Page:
Up until 2003, Parys Mountain waste was stored behind dams in big overground and underground acidic lakes, with water so toxic that locals used to dissolve cars in it to dispose of them. But the dam was declared unsafe, so the polluted lake was emptied into the nearby Irish Sea. This kind of disposal into seawater is widely used and relies on the assumption that dilution will solve the problem. There isn’t much primary research on the topic so we can’t say how true this is with confidence, but research suggests that dissolved metals persist in the local marine environment much longer than we previously understood and may find their way into the local food chain.

At Parys, the acidic mine waste water drains through a natural wetland system constructed in 2003, to reduce its acidity and provides a place for some of the metals in solution to fall out. This kind of treatment system isn’t a perfect solution though, as plenty of metals still end up in the Irish Sea. It also needs lots of nearby land, which isn’t always available near abandoned mines.

I spent part of my doctorate thesis work in the field of Bioremediation, testing a different approach. My advisor and I designed a system that would cause a shift in the microbial community from the polluted water – essentially, encouraging particular microbes to grow that do things we find useful in this situation. This kind of biotechnology dates back as far as the Romans, who used it to treat their waste water though they didn’t really know why it worked. We also aren’t the first to think of applying biotechnology at Parys. 19th century miners used a primitive form of the same idea, extracting copper from the polluted waters by creating settling ponds where microbes caused copper to collect as a solid coating on scrap metal.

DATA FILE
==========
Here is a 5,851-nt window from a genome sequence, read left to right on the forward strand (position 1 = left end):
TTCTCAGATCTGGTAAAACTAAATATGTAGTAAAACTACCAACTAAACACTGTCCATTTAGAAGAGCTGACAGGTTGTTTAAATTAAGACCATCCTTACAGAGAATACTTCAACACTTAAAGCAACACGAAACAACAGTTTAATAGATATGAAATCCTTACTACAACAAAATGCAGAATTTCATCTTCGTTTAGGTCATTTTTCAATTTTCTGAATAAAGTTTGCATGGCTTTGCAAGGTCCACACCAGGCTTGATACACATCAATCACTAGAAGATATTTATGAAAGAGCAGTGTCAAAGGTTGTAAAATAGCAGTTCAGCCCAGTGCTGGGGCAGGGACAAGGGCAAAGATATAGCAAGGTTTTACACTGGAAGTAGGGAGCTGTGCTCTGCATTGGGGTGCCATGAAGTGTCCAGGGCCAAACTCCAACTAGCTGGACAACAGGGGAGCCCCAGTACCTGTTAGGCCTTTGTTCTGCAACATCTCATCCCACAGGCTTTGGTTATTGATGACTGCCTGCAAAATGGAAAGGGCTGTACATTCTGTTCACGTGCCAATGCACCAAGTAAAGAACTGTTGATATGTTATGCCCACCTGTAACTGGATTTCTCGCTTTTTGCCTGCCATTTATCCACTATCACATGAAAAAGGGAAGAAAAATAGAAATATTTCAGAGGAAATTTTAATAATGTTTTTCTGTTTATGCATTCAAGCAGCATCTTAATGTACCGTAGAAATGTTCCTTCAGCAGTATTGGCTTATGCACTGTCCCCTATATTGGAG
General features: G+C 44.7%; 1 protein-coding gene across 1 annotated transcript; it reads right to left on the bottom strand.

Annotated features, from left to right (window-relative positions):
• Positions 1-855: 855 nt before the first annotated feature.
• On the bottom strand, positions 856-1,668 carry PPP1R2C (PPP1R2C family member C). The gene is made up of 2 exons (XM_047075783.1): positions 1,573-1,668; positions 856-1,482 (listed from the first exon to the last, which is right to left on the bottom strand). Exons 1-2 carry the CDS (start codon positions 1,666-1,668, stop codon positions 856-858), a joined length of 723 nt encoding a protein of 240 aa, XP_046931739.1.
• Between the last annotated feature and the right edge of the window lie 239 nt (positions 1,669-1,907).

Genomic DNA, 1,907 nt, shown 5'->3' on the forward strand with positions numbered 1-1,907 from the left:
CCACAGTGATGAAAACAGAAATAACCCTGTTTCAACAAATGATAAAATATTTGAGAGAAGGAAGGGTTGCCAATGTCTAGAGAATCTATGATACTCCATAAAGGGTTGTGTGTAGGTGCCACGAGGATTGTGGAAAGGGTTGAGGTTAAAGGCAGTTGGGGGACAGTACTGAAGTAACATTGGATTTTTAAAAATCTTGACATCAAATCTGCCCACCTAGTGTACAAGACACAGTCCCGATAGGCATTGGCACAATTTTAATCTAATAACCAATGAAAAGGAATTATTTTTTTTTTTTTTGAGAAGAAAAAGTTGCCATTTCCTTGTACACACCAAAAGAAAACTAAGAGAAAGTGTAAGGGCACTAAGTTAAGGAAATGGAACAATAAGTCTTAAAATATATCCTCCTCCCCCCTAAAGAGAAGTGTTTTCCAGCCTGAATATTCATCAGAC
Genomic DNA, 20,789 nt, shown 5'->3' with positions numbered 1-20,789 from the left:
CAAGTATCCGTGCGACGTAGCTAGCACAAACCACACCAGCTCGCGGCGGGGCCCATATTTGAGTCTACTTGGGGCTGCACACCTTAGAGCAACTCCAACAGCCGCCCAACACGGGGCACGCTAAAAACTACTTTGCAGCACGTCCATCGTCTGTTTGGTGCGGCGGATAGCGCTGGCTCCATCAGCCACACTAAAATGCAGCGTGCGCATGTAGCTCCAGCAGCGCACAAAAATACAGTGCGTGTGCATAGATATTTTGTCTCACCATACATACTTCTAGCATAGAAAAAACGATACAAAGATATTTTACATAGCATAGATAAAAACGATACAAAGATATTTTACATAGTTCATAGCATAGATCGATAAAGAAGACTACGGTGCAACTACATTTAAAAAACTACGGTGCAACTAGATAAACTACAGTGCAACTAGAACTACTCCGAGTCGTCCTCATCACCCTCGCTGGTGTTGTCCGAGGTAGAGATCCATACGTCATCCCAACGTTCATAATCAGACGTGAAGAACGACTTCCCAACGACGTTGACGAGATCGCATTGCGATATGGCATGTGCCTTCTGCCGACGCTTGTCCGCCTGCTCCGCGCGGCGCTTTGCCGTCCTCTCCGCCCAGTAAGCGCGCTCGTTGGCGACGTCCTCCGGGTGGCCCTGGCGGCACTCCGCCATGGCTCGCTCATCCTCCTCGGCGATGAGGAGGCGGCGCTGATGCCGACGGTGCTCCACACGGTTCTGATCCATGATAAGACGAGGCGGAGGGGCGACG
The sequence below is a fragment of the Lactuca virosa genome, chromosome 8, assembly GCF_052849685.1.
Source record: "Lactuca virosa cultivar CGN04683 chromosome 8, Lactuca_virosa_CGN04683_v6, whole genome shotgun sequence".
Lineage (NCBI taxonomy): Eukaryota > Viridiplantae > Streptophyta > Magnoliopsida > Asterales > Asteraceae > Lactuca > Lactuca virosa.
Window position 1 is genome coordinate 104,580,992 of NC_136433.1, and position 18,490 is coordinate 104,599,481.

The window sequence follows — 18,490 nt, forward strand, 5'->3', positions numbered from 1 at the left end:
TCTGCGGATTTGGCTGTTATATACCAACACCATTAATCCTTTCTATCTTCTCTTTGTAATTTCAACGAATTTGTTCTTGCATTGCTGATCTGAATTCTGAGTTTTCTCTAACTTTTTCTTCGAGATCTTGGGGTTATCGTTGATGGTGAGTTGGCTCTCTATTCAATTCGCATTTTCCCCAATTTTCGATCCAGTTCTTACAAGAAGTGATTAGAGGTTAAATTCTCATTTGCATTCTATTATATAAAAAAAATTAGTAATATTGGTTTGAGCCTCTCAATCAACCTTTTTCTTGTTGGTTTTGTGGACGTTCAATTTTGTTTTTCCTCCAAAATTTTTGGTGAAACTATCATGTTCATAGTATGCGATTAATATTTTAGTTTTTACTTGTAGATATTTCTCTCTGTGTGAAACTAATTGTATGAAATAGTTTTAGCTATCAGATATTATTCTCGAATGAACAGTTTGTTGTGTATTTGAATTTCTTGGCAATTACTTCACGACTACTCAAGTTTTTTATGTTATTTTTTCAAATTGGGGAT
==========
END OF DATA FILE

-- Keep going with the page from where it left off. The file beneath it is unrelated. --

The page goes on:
We had previously identified and officially named a species of acid mine waste microbe, Acidithrix ferrooxidans, from Parys Mountain that was new to science. This newly discovered species converts iron from dissolved to solid form – essentially the metal appears out of the polluted water as rusty chunks – and naturally grows as long, stringy anchored streamers in the toxic waterways draining the old mine. So we wondered: Could we grow enough of this species in the lab to help clean a stream of raw mine waste water from Parys Mountain? We hoped the microbe would remove dissolved iron and some of the other metals, while staying as anchored streamers in a big container, keeping the metals and microbes from being continuously being washed away.